Imagine a giant network that can track transactions, ownership, and value securely, where activities can be verified and updated by all participants. In a nutshell, this is blockchain: a digital, distributed ledger system in which identical copies are controlled by multiple participants.
Any of the parties involved can review entries that have been submitted, but users can only update a blockchain by the consensus of a majority of the participants. Once information has been entered into the blockchain, information can never be erased, providing a permanent record for tracking transactions.
Although current use cases are limited, there is tremendous potential for using blockchain in multiple industries, with financial services leading the way. “Blockchain is infinitely more secure than any platforms that we have today,” said Don Tapscott, Digital Strategist and CEO of The Tapscott Group.
Tapscott, arguably the world’s leading authority on the digital age and co-author of Blockchain Revolution: How the Technology Behind Bitcoin is Changing Money, Business, and the World, said that blockchain represents the second era of the Internet – or what he refers to as “an Internet of value.”
Blockchain offers multiple benefits to the financial services industry. For global payments, blockchain can enable near real-time point-to-point transfer of funds between financial companies, thereby accelerating the settlement process. For trade finance, blockchain enables real-time multi-party tracking and management of letters of credit and faster automated settlement than traditional processes.
According to an August 2016 report conducted by the World Economic Forum, blockchain offers a prime opportunity for banks to lower their operating costs and make financial services more secure and more accessible. Eighty percent of banks surveyed expect to initiate distributed ledger technology (DLT) projects in 2017 while more than 90 central banks around the world are engaged in DLT discussions.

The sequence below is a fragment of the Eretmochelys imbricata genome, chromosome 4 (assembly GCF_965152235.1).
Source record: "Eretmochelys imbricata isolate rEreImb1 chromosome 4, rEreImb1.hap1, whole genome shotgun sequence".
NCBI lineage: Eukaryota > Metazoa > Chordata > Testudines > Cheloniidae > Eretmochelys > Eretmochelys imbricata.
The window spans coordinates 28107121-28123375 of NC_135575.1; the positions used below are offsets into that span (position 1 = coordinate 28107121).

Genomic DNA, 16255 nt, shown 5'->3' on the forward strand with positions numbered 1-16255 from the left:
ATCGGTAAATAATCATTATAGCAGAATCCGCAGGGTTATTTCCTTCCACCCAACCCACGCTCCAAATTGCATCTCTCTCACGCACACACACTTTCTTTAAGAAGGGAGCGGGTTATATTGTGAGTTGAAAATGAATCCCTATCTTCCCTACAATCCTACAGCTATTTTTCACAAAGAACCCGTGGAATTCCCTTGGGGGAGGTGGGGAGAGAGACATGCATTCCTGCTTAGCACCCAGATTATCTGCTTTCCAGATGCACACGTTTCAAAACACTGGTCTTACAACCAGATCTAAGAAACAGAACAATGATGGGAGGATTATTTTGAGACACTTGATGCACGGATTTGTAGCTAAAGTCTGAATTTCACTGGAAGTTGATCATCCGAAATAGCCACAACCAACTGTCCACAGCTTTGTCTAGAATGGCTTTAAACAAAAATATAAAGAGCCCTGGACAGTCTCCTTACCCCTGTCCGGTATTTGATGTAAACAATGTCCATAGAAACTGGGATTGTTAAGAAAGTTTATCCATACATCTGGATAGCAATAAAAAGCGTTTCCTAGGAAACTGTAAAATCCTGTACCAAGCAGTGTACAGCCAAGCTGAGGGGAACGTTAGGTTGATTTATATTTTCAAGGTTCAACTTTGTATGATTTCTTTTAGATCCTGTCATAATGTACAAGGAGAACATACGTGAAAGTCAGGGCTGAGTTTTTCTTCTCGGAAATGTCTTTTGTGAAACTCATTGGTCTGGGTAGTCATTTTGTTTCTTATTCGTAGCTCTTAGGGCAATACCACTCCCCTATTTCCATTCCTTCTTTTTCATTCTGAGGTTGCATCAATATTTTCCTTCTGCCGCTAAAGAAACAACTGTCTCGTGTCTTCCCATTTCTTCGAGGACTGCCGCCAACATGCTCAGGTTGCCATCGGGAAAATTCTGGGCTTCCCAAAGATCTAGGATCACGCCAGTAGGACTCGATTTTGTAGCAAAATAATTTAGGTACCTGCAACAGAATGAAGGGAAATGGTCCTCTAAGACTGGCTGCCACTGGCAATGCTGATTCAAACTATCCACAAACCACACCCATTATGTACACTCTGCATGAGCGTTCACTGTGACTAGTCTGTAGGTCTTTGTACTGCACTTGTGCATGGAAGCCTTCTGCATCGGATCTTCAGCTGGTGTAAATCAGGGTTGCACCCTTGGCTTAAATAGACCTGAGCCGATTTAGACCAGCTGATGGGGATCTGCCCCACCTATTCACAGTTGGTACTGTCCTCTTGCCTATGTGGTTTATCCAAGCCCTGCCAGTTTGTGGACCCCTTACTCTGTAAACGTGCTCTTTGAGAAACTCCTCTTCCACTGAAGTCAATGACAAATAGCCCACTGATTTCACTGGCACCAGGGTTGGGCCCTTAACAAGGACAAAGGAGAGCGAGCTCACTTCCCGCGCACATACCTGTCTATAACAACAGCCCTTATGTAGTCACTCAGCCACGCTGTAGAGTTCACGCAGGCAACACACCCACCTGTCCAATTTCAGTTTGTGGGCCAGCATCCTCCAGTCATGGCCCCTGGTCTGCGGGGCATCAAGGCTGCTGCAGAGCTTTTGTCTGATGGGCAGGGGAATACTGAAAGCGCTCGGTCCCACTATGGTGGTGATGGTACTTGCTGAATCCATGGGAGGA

Meanwhile, more than 2,500 patents related to blockchain in the financial services industry have been filed over the past 3 years.
Blockchain’s benefits aren’t restricted to financial services. Other industries where blockchain usage could take off include music, car leasing and sales, art, insurance, real estate, academia, energy, and healthcare:
- A blockchain initiative underway in the music industry called Ujo Music is exploring the potential for providing a shared infrastructure for music fans to access all types of online music services that have historically been walled-off and disconnected from one another. Ujo Music’s blockchain would also provide a means of cataloging which artists have written specific songs.
- Everledger is a distributed ledger that’s used to confirm diamond certification and track transaction history.
- In the automotive industry, Visa and DocuSign have entered into a partnership to build a proof-of-concept blockchain-based system for car leasing that could potentially streamline the documentation process. A consumer selects the car they want to lease and the transaction as well as the insurance coverage is then entered into a blockchain ledger.
- Blockchain could dramatically simplify title search processes in the real estate industry. Ubitquity, an early entrant, is testing a platform for banks, title companies, and mortgage brokers that could improve the ability to track, record, and transfer land titles, property deeds, and other records, thus improving efficiency, reducing costs, and increasing transparency.
- Blockchains in the healthcare industry could enable physicians, hospitals, insurers, and other participants to share medical records and other data across their networks without compromising security. For its part, Philips Healthcare is doing exploratory research into potential use cases.
In addition to boosting efficiency, cost reduction, and trust through greater transparency and improved record-keeping, blockchain also offers the potential to reduce cyber security risks by delivering more secure identity authentication.
There are some challenges on the road ahead. Industry experts point to the large amounts of computing resources that will be required to power large blockchain networks. Meanwhile, there will be integration issues involving changes to or the replacement of existing systems.
Still, with a variety of potential applications across industries, forward-thinking CIOs have an opportunity to position themselves as blockchain facilitators and help drive new value for the enterprise.
- Blockchain is a digital, distributed ledger that can track transactions, ownership, and value more securely than existing systems.
- Blockchain offers multiple benefits to participants in financial services, healthcare, real estate, and other industries by improving the efficiency and transparency of transactions and reducing costs.
- With numerous potential applications across industries, forward-thinking CIOs have an opportunity to position themselves as blockchain facilitators and drive new value for the enterprise.